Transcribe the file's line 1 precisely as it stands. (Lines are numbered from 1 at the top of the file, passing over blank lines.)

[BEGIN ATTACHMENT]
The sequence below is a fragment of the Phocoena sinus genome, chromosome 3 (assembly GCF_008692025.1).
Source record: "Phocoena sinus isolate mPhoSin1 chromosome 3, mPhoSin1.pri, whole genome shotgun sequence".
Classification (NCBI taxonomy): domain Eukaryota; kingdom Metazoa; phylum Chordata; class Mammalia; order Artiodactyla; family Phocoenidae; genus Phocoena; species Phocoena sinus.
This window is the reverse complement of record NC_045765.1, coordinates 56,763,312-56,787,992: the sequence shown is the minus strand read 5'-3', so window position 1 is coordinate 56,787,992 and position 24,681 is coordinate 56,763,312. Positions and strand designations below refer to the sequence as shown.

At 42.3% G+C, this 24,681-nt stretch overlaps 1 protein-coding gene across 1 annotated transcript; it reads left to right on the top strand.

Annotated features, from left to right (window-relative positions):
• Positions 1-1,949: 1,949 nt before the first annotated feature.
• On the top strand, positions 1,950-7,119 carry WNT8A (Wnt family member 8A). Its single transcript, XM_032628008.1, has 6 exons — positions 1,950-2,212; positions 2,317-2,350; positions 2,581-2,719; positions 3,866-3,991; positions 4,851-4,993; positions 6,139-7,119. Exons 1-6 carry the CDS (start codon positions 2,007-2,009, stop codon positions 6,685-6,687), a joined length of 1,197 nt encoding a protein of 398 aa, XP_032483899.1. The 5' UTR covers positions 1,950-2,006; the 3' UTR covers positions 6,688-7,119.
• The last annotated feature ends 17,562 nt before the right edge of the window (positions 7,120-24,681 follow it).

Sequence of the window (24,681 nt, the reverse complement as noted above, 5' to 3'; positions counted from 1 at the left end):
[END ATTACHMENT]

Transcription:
The sequence below is a fragment of the Phocoena sinus genome, chromosome 3 (assembly GCF_008692025.1).